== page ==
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Hoffmann, R. A wiki for the life sciences where authorship matters. Nature Genetics (2008)

ATP-driven active transport in right-side-out bacterial membrane vesicles.

Membrane vesicles from Salmonella typhimurium induced for phosphoglycerate transport, were loaded with pyruvate kinase and ADP by lysing spheroplasts under appropriate conditions. Vesicles so prepared catalyze active transport of proline and serine in the presence of phosphoenolpyruvate; this activity is abolished by the protonophore carbonyl cyanide-m-chlorophenylhydrazone and by the H+-ATPase inhibitor N,N' dicyclohexylcarbodiimide but not by anoxia or cyanide. In contrast, D-lactate-driven active transport is abolished by the hydrazone and by anoxia or cyanide but not by the carbodiimide. Moreover, phosphoenolpyruvate does not drive transport effectively in vesicles that lack the phosphoglycerate transport system. The results are consistent with an overall mechanism in which phosphoenolpyruvate gains access to the interior of the vesicles by means of the phosphoglycerate transporter and is then acted on by pyruvate kinase to phosphorylate ADP. ATP formed inside of the vesicles is then hydrolyzed by the H+-ATPase, leading to the generation of a proton electrochemical gradient that drives H+/solute symport. By using pBR322 as vector and Escherichia coli as host, a fragment of S. typhimurium DNA coding for the phosphoglycerate transport system has been cloned. E. coli membrane vesicles containing the phosphoglycerate transport system also catalyze transport in the presence of phosphoenolpyruvate when they are loaded with pyruvate kinase and ADP.[1]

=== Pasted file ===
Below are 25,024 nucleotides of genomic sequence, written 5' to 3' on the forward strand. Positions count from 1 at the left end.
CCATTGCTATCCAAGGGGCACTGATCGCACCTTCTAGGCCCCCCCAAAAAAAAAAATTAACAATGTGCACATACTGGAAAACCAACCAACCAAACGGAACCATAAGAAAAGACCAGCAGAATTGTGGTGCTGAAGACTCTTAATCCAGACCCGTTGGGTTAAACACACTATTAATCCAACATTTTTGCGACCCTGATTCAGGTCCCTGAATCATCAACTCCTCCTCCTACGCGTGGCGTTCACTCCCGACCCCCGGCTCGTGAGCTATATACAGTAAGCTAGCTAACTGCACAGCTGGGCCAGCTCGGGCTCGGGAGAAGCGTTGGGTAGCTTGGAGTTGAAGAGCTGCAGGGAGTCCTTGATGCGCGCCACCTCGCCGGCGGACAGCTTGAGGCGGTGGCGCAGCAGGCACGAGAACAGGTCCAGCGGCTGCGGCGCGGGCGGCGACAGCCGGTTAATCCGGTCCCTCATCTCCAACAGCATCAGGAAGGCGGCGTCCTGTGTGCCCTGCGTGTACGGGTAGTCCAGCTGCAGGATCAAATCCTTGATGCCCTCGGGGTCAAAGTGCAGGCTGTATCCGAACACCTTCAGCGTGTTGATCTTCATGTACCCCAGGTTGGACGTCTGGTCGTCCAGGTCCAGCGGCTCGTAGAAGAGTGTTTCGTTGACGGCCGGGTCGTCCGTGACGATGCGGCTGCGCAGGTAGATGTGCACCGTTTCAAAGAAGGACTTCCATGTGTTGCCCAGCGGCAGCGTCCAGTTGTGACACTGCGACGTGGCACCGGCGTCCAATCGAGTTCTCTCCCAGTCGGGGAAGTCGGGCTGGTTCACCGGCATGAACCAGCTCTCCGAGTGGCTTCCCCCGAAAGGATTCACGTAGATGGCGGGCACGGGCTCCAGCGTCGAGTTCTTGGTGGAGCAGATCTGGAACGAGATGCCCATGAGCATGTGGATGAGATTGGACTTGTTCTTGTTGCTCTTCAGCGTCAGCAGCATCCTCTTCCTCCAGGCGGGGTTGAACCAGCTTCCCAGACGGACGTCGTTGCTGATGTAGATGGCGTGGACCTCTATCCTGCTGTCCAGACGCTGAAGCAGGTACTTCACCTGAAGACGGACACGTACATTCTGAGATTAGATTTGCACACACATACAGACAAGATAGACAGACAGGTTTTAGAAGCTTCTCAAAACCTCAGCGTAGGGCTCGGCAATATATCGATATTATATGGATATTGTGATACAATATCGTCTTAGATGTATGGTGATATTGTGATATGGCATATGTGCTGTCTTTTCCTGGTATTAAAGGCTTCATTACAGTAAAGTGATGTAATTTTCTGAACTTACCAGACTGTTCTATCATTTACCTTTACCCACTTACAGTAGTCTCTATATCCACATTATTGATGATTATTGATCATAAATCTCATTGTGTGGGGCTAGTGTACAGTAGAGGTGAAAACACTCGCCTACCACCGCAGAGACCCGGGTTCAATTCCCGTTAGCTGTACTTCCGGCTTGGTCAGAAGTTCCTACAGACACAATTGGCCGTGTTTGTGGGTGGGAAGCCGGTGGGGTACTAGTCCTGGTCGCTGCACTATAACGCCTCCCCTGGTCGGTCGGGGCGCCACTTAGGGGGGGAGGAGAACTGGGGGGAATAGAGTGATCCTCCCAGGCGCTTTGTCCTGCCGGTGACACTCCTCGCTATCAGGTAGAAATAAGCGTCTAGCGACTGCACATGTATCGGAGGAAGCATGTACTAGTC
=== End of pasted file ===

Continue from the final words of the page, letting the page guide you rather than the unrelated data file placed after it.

1. ATP-driven active transport in right-side-out bacterial membrane vesicles. Hugenholtz, J., Hong, J.S., Kaback, H.R. Proc. Natl. Acad. Sci. U.S.A. (1981) [Pubmed]
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